Jeopardy! Writers' Online Go-Tos
What makes a source a good one for a Jeopardy! clue? In a word, reliability. We do our best to draw information from the purest possible wells. The simplest way to ensure accuracy is to work directly from “primary” sources – original materials such as historical documents, eyewitness accounts, and recordings that provide unfiltered information on a topic.
For categories like THE KING JAMES BIBLE SAYS or CONSTITUTIONAL AMENDMENTS, the original texts are the place to go; for MOVIE QUOTES, there’s no substitute for the films themselves. Broader categories generally require reference works and other interpretive sources; in choosing these, we rely on pedigreed institutions such as Encyclopedia Britannica and the Oxford English Dictionary, with their long-standing reputations for scholarship, or the CIA World Factbook, which brings the vast resources of the U.S. intelligence community to its country profiles. Other sources are evaluated on a case-by-case basis, taking into account the author’s credentials, reputation, expertise, possible biases, and more.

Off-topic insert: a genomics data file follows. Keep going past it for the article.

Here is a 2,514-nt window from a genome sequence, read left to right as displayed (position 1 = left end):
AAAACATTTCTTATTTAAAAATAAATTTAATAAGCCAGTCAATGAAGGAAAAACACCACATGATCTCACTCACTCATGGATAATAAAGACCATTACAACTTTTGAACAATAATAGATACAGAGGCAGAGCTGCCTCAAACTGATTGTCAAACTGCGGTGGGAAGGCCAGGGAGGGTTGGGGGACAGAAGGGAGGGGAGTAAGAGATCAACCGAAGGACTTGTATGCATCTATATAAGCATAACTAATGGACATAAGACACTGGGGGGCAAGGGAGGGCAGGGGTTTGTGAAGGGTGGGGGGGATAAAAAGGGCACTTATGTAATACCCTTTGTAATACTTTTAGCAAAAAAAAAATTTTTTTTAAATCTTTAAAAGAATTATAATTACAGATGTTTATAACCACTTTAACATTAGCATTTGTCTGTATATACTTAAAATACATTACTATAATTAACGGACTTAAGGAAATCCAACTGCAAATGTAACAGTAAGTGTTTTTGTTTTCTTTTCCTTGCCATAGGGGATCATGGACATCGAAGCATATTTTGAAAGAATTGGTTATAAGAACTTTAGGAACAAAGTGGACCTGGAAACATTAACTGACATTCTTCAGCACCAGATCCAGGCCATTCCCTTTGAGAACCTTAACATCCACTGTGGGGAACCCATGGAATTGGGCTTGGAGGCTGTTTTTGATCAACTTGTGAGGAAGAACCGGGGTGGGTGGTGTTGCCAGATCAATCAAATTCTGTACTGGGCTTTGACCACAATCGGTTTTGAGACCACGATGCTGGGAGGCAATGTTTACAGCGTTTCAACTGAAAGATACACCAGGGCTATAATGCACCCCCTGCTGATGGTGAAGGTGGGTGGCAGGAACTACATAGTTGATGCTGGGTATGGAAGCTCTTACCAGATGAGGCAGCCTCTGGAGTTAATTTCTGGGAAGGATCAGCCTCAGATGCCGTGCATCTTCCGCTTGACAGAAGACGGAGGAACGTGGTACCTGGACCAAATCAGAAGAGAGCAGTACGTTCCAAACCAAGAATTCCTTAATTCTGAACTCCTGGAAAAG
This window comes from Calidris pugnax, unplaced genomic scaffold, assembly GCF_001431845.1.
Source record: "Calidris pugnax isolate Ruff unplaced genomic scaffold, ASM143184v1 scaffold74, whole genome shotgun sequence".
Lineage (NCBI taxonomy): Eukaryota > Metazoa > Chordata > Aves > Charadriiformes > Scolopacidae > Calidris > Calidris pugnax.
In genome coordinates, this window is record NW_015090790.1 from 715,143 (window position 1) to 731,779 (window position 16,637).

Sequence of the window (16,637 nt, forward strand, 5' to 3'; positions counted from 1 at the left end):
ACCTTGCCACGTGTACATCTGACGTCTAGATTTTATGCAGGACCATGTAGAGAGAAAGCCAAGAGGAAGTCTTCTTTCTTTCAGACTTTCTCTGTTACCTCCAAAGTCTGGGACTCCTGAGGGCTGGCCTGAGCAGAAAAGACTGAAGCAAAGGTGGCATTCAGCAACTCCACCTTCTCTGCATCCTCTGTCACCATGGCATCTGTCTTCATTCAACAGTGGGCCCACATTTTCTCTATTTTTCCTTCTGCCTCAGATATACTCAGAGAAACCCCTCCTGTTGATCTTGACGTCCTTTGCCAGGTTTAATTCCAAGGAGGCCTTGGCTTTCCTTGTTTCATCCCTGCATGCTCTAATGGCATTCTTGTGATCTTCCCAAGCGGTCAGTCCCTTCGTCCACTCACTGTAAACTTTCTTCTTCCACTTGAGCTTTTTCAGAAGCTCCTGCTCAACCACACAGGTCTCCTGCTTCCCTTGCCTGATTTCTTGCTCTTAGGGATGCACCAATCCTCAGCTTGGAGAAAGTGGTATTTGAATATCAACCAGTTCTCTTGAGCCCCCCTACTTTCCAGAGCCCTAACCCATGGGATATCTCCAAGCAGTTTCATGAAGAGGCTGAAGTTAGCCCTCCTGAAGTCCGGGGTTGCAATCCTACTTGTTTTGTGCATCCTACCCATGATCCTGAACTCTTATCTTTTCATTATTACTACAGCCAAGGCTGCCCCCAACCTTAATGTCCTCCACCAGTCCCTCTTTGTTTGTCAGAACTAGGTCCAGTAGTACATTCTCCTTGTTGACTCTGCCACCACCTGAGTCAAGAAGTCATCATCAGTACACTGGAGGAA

In the quest for accuracy, the internet is both a blessing and a curse. It puts almost limitless information at the user’s disposal; the digital collections of the Library of Congress (www.loc.gov/collections/), for example, are a primary-source treasure trove, while regularly updated online versions of Britannica, the OED (www.oed.com/), and many other reputable works are available at the click of a mouse.
On the other hand, the web can act as a vast echo chamber of error, spreading and perpetuating myths and urban legends. Examples? Sure! Einstein never defined insanity as doing the same thing over and over again and expecting different results, and Samuel Goldwyn didn’t coin the gem “verbal contracts aren’t worth the paper they’re printed on.” In cases like these, dedicated debunkers such as www.snopes.com and www.quoteinvestigator.com can be of great assistance in navigating the often stormy seas of cyberspace.
We stress the reputation of sources as a matter of maintaining our own reputation. Jeopardy! strives to be trusted by its audience as a source of information and by its contestants for fairness, so we lean heavily on authorities that command wide respect. Quite often that involves just picking up the phone and talking to the source directly. Because, yeah ... we can be old-fashioned, too.
Ultimately, though, our goal is to make our clues as precise, as accurate, and as truthful as they can be.